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RSS FeedsRemote Sensing, Vol. 14, Pages 4913: On the Sensitivity of a Ground-Based Tropospheric Lidar to Aitken Mode Particles in the Upper Troposphere (Remote Sensing)


1 october 2022 10:51:40

Remote Sensing, Vol. 14, Pages 4913: On the Sensitivity of a Ground-Based Tropospheric Lidar to Aitken Mode Particles in the Upper Troposphere (Remote Sensing)

Airborne observations have shown high concentrations of ultrafine aerosols in the Amazon upper troposphere (UT), which are key for replenishing the planetary boundary layer (PBL) with cloud condensation nuclei that sustain the “green ocean” clouds. Given their climatic relevance, long-term observations are needed, but aircraft measurements are only available in short-term campaigns. Alternatively, continuous observations of the aerosol vertical structure could be performed by a lidar (acronym for “light detection and ranging”) system in long-term campaigns. Here we assess whether a ground-based tropospheric lidar system could detect these ultrafine UT aerosols. To this aim, we simulated the lidar signal of a real instrument and then varied the instrument’s efficiency and the UT-particle concentration to determine under which conditions the detection is possible. Optical properties were computed with a Mie code based on the size distributions and numerical concentration profiles measured by the aircraft, and on the refractive indexes inverted from AERONET measurements. The aerosol optical depth (AOD) was retrieved by inverting the elastic lidar signal, and a statistical test was applied to evaluate the detection of the UT-aerosol layer. Our results indicate that, for the instrument we simulated, a 55-fold increase in the signal-to-noise ratio (SNR) is required for a 100% detection rate. This could be achieved by simultaneously time averaging over 30 min and spatially averaging to vertical bin lengths of 375 m, or by modifying the hardware. We repeated the analysis for under- and overestimated aerosol lidar ratio (Laer), and found that possible systematic errors did not affect the detection rate. Further studies are necessary to assess whether such long-time averages are feasible in the Amazon region (given the very high cloud cover), and to design a hardware upgrade. Although simulations and analyses here were based on a particular instrument and for the presence of new organic particles in the Amazonian upper troposphere, our methodology and results are general and applicable to other instruments and sites.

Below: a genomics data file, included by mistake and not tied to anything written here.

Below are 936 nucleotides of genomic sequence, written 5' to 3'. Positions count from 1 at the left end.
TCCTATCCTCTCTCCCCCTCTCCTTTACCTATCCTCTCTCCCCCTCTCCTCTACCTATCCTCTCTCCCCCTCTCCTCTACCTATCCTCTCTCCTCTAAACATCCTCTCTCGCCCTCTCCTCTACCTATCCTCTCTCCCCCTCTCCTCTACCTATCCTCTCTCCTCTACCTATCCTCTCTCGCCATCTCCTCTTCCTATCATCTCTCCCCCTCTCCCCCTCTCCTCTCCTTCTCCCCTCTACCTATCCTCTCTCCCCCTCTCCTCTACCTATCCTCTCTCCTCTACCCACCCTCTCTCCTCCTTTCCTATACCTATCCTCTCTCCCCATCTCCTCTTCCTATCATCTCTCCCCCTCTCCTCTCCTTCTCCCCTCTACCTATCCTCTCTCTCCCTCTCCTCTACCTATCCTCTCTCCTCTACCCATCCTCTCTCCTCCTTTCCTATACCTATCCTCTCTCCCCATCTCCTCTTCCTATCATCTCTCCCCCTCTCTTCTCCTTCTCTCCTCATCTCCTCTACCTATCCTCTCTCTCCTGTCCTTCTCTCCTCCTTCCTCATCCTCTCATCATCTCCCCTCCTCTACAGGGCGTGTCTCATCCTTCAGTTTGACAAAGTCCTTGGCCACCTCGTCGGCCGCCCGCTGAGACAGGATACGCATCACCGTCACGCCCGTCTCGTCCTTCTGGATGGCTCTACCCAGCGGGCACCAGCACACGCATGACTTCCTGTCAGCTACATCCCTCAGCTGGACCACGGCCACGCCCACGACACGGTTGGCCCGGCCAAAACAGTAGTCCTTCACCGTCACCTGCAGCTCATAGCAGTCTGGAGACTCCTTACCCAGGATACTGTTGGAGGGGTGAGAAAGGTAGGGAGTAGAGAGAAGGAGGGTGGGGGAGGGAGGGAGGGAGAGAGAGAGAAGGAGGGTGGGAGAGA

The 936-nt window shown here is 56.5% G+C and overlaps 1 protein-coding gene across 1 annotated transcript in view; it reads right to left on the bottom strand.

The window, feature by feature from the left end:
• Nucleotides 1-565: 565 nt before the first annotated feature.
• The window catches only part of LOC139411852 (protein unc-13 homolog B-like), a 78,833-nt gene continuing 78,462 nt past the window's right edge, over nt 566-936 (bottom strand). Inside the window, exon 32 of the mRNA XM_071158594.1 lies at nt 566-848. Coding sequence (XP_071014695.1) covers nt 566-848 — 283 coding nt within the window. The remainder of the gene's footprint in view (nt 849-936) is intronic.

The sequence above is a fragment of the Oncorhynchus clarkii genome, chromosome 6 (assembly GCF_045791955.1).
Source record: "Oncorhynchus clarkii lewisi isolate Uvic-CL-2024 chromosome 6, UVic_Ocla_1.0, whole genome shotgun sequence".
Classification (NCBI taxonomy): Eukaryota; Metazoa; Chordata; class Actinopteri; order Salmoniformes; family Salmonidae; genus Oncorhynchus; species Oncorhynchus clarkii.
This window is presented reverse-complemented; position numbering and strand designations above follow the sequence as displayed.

55 viewsCategory: Geology, Physics
Remote Sensing, Vol. 14, Pages 4912: Assessment of Iran’s Mangrove Forest Dynamics (1990–2020) Using Landsat Time Series (Remote Sensing)
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